This image, instead, shows the RTP packets containing real-time text being exchanged between the two parties in the conversation:

Don’t you just love Wireshark?

You can see how the Janus SIP plugin ( in the picture) is correctly crafting the RTP packets out of the data it gets from the WebRTC users via data channels, setting the proper timestamp and sequence number accordingly (besides a random SSRC generated at the session start), and setting the Marker Bit after what is considered an idle period (1s at the time of writing). Notice that, in this session, plain T.140 is being used on the wire, rather than redundancy via RED: this is because this test was made before support for RED was added.

While it’s not immediately apparent from the screenshot, it also hides one more simplification we made in the demo, though, that we’ll need to sort out soon. More specifically, at the moment we’re sending a T140block on data channels any time a key is pressed: this means we’re not doing any buffering at all in the application (as TIPcon1 partially does instead), and a new RTP packet is sent by Janus for each character. This is of course quite suboptimal for the considerations made in a previous section on the tradeoff between latency and overhead: as a next fix, we plan to implement some form of buffering, in order not to send something right away but only, e.g., each 100ms. Whether that will happen in the browser (e.g., with a setInterval) or in the plugin (e.g., plugin not sending incoming data channels to RTP right way, but buffering them instead) is something we’ll have to evaluate.

What’s next?

I was really excited to work on the effort I described in this blog post. At the same time, though, I realize it’s far from enough, and that more needs to happen before it can actually and really be useful:

  • First of all, at the time of writing the implementation you can find available in the PR does support redundancy via RED, but isn’t using the redundant information as it should: coupled with the fact that no buffering is done when relaying from SIP to WebRTC to compensate for potential out-of-order packets, and no buffering is currently done in the WebRTC capture/encoding part either, this means the communication may not be very robust in problematic networks, at least for packets coming from the SIP endpoint.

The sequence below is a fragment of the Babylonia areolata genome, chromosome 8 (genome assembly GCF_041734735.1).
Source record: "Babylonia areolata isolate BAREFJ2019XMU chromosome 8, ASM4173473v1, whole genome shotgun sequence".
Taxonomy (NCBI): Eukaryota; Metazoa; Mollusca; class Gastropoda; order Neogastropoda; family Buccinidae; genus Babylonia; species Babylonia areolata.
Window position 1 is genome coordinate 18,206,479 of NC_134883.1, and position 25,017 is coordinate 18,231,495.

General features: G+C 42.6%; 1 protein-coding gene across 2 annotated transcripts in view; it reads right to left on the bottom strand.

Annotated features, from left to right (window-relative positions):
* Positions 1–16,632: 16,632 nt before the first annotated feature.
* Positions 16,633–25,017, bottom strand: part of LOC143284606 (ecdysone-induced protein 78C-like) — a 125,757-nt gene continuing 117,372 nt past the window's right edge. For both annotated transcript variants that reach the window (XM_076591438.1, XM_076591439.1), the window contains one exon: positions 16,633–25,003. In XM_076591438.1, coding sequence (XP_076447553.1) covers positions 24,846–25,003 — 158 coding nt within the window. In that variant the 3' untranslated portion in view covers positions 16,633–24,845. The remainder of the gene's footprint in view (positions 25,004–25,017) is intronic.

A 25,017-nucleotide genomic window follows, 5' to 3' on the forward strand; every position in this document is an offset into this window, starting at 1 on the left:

• Besides, I only tested this with the open source TIPcon1 client: considering it’s a quite old and possibly deprecated implementation, it’s hardly a guarantee that this will work as expected with more advanced clients out there. Unfortunately, though, that’s the only client I could get access to: hopefully the availability of this effort as an open source implementation will encourage interoperability testing by third parties, and hopefully foster fixes and enhancements to be contributed back.
  • As anticipated, this doesn’t 100% adhere to the specification for RTT over WebRTC yet: that said, there’s not much we can do in that regard, as that will only change once browsers do implement support for the missing SDP attributes. I hope this will still be considered a helpful example to help the specification go forward, since it does send T.140 blocks over data channels already anyway.
  • Finally, the ugly user interface I wrote to test this all would really need to be improved: while it’s “functional” and works nicely as a simple proof-of-concept, I’m by no means an UI/UX expert, especially in such a delicate context. Hopefully more implementations built on top of Janus will come in the future to fix that shortcoming.

Hope you enjoyed reading all this, and I’m looking forward to your thoughts!

I'm getting older but, unlike whisky, I'm not getting any better